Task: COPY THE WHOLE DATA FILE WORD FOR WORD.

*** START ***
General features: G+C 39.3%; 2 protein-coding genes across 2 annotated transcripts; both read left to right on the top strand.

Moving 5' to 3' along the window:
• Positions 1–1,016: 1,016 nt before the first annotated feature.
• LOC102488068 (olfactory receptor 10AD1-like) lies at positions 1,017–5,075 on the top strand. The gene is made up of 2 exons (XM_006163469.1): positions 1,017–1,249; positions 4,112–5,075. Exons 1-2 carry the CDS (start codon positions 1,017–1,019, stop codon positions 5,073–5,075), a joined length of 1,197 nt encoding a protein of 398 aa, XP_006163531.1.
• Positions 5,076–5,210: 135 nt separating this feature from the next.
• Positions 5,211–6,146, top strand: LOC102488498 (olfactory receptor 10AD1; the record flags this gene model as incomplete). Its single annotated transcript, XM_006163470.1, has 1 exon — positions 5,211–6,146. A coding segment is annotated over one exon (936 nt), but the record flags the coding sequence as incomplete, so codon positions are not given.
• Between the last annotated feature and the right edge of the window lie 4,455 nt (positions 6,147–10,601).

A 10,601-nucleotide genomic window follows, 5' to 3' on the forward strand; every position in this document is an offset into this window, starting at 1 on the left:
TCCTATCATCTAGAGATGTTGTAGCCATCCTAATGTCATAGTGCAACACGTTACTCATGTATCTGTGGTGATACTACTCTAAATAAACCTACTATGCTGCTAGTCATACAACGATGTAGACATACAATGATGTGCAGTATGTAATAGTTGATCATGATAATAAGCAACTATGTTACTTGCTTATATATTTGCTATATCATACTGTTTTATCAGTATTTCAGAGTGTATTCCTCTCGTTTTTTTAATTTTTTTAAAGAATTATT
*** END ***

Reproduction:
General features: G+C 39.3%; 2 protein-coding genes across 2 annotated transcripts; both read left to right on the top strand.

Moving 5' to 3' along the window:
• Positions 1–1,016: 1,016 nt before the first annotated feature.
• LOC102488068 (olfactory receptor 10AD1-like) lies at positions 1,017–5,075 on the top strand. The gene is made up of 2 exons (XM_006163469.1): positions 1,017–1,249; positions 4,112–5,075. Exons 1-2 carry the CDS (start codon positions 1,017–1,019, stop codon positions 5,073–5,075), a joined length of 1,197 nt encoding a protein of 398 aa, XP_006163531.1.
• Positions 5,076–5,210: 135 nt separating this feature from the next.
• Positions 5,211–6,146, top strand: LOC102488498 (olfactory receptor 10AD1; the record flags this gene model as incomplete). Its single annotated transcript, XM_006163470.1, has 1 exon — positions 5,211–6,146. A coding segment is annotated over one exon (936 nt), but the record flags the coding sequence as incomplete, so codon positions are not given.
• Between the last annotated feature and the right edge of the window lie 4,455 nt (positions 6,147–10,601).

A 10,601-nucleotide genomic window follows, 5' to 3' on the forward strand; every position in this document is an offset into this window, starting at 1 on the left:
TCCTATCATCTAGAGATGTTGTAGCCATCCTAATGTCATAGTGCAACACGTTACTCATGTATCTGTGGTGATACTACTCTAAATAAACCTACTATGCTGCTAGTCATACAACGATGTAGACATACAATGATGTGCAGTATGTAATAGTTGATCATGATAATAAGCAACTATGTTACTTGCTTATATATTTGCTATATCATACTGTTTTATCAGTATTTCAGAGTGTATTCCTCTCGTTTTTTTAATTTTTTTAAAGAATTATT